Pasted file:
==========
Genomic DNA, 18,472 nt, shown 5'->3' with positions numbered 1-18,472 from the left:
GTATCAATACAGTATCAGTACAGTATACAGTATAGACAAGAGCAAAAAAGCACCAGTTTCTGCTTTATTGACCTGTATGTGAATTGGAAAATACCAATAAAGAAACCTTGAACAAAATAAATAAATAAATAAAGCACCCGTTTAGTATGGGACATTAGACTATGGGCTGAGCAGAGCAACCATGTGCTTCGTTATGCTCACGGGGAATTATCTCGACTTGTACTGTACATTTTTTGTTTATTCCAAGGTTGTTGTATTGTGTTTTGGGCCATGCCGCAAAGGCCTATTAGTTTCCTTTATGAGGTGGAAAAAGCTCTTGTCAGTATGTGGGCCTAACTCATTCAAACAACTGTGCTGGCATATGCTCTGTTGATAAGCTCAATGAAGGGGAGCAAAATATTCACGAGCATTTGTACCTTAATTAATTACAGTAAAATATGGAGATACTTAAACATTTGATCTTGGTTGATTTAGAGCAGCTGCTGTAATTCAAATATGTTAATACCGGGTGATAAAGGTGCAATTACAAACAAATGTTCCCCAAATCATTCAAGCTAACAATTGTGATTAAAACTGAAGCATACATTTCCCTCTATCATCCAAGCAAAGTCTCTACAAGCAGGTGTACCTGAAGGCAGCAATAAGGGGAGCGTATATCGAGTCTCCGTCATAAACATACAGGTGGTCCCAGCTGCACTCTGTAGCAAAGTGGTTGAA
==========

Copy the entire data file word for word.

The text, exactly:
Genomic DNA, 18,472 nt, shown 5'->3' with positions numbered 1-18,472 from the left:
GTATCAATACAGTATCAGTACAGTATACAGTATAGACAAGAGCAAAAAAGCACCAGTTTCTGCTTTATTGACCTGTATGTGAATTGGAAAATACCAATAAAGAAACCTTGAACAAAATAAATAAATAAATAAAGCACCCGTTTAGTATGGGACATTAGACTATGGGCTGAGCAGAGCAACCATGTGCTTCGTTATGCTCACGGGGAATTATCTCGACTTGTACTGTACATTTTTTGTTTATTCCAAGGTTGTTGTATTGTGTTTTGGGCCATGCCGCAAAGGCCTATTAGTTTCCTTTATGAGGTGGAAAAAGCTCTTGTCAGTATGTGGGCCTAACTCATTCAAACAACTGTGCTGGCATATGCTCTGTTGATAAGCTCAATGAAGGGGAGCAAAATATTCACGAGCATTTGTACCTTAATTAATTACAGTAAAATATGGAGATACTTAAACATTTGATCTTGGTTGATTTAGAGCAGCTGCTGTAATTCAAATATGTTAATACCGGGTGATAAAGGTGCAATTACAAACAAATGTTCCCCAAATCATTCAAGCTAACAATTGTGATTAAAACTGAAGCATACATTTCCCTCTATCATCCAAGCAAAGTCTCTACAAGCAGGTGTACCTGAAGGCAGCAATAAGGGGAGCGTATATCGAGTCTCCGTCATAAACATACAGGTGGTCCCAGCTGCACTCTGTAGCAAAGTGGTTGAA